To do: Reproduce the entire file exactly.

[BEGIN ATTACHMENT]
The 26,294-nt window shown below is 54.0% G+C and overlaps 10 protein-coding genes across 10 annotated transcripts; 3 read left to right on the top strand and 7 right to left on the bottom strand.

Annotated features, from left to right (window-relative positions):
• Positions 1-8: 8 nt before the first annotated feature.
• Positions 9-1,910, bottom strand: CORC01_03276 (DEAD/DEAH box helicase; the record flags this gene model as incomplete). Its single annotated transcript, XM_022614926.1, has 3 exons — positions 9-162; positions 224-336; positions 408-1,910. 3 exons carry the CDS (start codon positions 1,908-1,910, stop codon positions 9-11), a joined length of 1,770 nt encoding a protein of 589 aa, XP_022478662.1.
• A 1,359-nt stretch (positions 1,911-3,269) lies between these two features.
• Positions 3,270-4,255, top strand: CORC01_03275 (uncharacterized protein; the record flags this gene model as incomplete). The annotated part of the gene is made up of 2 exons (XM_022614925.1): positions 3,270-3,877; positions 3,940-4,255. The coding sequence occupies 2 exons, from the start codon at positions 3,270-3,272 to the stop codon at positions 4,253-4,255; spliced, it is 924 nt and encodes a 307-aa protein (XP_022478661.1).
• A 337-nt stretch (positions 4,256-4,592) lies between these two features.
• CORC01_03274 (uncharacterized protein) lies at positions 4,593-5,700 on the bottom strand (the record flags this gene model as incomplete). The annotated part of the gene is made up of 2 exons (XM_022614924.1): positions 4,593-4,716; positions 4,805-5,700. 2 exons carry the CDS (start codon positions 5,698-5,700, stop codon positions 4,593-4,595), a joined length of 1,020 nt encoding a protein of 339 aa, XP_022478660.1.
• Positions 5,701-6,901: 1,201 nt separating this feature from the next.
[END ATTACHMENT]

The 26,294-nt window shown below is 54.0% G+C and overlaps 10 protein-coding genes across 10 annotated transcripts; 3 read left to right on the top strand and 7 right to left on the bottom strand.

Annotated features, from left to right (window-relative positions):
• Positions 1-8: 8 nt before the first annotated feature.
• Positions 9-1,910, bottom strand: CORC01_03276 (DEAD/DEAH box helicase; the record flags this gene model as incomplete). Its single annotated transcript, XM_022614926.1, has 3 exons — positions 9-162; positions 224-336; positions 408-1,910. 3 exons carry the CDS (start codon positions 1,908-1,910, stop codon positions 9-11), a joined length of 1,770 nt encoding a protein of 589 aa, XP_022478662.1.
• A 1,359-nt stretch (positions 1,911-3,269) lies between these two features.
• Positions 3,270-4,255, top strand: CORC01_03275 (uncharacterized protein; the record flags this gene model as incomplete). The annotated part of the gene is made up of 2 exons (XM_022614925.1): positions 3,270-3,877; positions 3,940-4,255. The coding sequence occupies 2 exons, from the start codon at positions 3,270-3,272 to the stop codon at positions 4,253-4,255; spliced, it is 924 nt and encodes a 307-aa protein (XP_022478661.1).
• A 337-nt stretch (positions 4,256-4,592) lies between these two features.
• CORC01_03274 (uncharacterized protein) lies at positions 4,593-5,700 on the bottom strand (the record flags this gene model as incomplete). The annotated part of the gene is made up of 2 exons (XM_022614924.1): positions 4,593-4,716; positions 4,805-5,700. 2 exons carry the CDS (start codon positions 5,698-5,700, stop codon positions 4,593-4,595), a joined length of 1,020 nt encoding a protein of 339 aa, XP_022478660.1.
• Positions 5,701-6,901: 1,201 nt separating this feature from the next.